Knowing your credit score and adjusting your debt payment habits can allow you to obtain a better interest rate on the debt you carry along with more credit so that you can buy a new car or take out a home equity loan to consolidate some of your other debts. With no understanding or knowledge about your credit score, you will have an extremely difficult time managing your debts properly and might end up wasting literally thousands of dollars in interest payments alone.
Debt Settlement and Your Credit Score
Monitoring your credit score during the debt negotiation or settlement process is highly important as debts are simply not eliminated in these situations as they are during bankruptcy. Through settlement your debt is paid down and the structured payments are negotiated (usually with little to no interest accruing during the payment plan). The changes in your credit score throughout this process let you know whether the payments are making improvements to your credit score.
Your credit score will begin to improve after about 2-years of the debt negotiation process. By the third year, you will notice that your credit score should be in the “good” category. Of course, means that you must have been paying off the right debts for the maximum impact on your credit score. Properly monitoring your credit reports will help you keep realistic debt settlement goals in order. The first step to improving your credit score is knowing your credit score and figuring out what moves you can make to affect it positively.
Credit Score and Stolen Identities
The age of the internet has made millions of American’s lives easier, but there is a catch. With convenient online access to sensitive personal information comes the worry that identify thieves are waiting to steal your information and wreak havoc on your financial life. The Federal Trade Commission (FTC) estimates that 16.6-million people in the U.S. have their identities stolen every year. This staggering number means one thing: anyone is at risk of having their identities stolen. The only sure-fire way to protect yourself is to constantly monitor your credit score and reports looking for big changes that are out of the ordinary.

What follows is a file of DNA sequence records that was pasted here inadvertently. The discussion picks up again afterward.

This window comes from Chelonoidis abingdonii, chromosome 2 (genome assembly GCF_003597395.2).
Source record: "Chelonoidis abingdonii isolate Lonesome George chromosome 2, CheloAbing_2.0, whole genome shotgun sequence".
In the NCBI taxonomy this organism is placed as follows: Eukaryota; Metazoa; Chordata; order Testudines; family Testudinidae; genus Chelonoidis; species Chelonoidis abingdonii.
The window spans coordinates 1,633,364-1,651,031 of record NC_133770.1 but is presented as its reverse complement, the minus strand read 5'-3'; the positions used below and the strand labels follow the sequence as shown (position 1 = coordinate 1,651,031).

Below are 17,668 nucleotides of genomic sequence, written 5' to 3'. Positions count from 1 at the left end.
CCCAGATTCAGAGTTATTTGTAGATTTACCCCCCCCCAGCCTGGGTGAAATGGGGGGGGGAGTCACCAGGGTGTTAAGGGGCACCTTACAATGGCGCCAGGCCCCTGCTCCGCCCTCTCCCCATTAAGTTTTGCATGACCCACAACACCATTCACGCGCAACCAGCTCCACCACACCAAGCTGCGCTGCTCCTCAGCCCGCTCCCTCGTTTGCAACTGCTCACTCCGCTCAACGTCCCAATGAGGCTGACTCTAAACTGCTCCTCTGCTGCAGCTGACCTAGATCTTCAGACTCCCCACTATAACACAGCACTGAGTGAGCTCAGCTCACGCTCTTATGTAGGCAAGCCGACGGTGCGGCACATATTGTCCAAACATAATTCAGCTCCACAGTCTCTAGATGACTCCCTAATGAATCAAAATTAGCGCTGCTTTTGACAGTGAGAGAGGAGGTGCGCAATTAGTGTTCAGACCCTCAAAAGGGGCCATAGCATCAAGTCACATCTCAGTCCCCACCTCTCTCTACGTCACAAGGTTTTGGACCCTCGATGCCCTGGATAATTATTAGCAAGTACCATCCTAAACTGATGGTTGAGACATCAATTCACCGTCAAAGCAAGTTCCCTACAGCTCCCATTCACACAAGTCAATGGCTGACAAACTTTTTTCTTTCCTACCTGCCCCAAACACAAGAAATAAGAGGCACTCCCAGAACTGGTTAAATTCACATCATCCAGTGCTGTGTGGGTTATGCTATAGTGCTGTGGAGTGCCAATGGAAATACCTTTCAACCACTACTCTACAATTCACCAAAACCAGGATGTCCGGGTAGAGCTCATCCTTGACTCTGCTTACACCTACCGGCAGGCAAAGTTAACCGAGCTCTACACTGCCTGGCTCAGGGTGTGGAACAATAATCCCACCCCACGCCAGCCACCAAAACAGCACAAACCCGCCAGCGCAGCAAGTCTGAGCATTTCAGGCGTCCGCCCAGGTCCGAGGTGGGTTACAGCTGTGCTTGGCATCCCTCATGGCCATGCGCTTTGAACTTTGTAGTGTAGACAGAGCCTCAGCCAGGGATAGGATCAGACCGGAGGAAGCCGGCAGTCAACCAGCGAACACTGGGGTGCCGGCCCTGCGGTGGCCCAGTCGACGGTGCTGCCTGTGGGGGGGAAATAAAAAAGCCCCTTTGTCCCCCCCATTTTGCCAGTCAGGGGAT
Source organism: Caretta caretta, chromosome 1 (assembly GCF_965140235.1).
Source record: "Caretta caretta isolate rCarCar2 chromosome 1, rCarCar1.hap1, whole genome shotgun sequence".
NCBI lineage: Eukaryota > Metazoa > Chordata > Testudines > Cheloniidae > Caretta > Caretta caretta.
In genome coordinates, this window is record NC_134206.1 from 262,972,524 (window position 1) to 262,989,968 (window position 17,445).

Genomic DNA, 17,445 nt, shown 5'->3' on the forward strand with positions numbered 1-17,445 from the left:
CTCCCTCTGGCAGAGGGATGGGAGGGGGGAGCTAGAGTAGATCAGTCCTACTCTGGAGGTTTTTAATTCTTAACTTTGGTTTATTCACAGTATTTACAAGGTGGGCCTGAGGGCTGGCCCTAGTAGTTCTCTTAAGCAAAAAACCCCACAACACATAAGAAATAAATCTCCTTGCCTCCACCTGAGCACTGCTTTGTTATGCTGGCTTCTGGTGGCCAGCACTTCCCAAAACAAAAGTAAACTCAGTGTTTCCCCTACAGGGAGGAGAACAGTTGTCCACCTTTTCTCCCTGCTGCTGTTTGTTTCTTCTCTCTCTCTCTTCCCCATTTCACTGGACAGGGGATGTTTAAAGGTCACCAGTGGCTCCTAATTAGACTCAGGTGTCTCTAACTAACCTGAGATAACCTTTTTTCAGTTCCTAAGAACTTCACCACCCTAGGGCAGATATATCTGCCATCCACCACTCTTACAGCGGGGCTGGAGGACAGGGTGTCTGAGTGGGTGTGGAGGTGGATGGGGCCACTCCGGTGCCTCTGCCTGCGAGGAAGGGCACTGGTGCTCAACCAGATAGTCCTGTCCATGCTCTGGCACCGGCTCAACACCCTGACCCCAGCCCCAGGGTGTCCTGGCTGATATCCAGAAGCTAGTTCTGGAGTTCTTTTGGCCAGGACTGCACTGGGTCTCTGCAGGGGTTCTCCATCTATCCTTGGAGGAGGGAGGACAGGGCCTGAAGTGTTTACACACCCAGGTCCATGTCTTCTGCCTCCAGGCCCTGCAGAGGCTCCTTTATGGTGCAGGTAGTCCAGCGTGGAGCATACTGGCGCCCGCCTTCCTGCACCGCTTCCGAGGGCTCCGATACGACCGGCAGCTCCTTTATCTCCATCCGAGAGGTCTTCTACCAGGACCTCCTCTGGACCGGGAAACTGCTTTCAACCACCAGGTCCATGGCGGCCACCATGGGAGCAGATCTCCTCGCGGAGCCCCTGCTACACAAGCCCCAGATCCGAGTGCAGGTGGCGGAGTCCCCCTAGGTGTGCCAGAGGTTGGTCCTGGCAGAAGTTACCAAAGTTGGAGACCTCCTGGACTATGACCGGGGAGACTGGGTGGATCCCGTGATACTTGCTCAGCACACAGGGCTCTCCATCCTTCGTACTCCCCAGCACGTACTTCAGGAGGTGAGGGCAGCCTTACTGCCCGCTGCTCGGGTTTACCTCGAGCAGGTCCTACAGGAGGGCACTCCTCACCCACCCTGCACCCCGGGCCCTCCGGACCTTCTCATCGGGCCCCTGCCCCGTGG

Identity thieves tend to look for people with both very good credit scores and very bad credit scores because both mean money in their bank. An individual with a good credit score poses a great risk of having their identity stolen for obvious reasons — they are able to obtain high-levels of credit, which the thieves can use to rack up huge amounts of fraudulent debt. However, many people don’t realize that those with a low credit score are even more at risk of having their identities stolen. Identity thieves believe that these people are not monitoring their credit properly and that will help them get away with the scam for a long time. It is essential to always have your credit score available so that you can see if any fraudulent activity is taking place.
How Do I Protect My Credit Score?
There are a handful of ways that you can protect your credit score. The difficult way would be to order a copy of your credit reports and scores multiple times a year. Doing this usually means ordering the reports, waiting at least a month to receive them, going through them with a fine tooth comb to look for any inconsistencies, and reporting the changes appropriately with the proper documentation letting them know that your credit score should not have been impacted negatively. The easy way is to order your credit score information and have the results sent to you automatically on a regular basis allowing you to view any changes for the positive or the negative. Regular monitoring is how you can increase your credit score while decreasing your interest rates and the amount of debt that you owe. Be sure to keep your financial house in order by using your credit score as a gauge for how well you are doing in managing debt.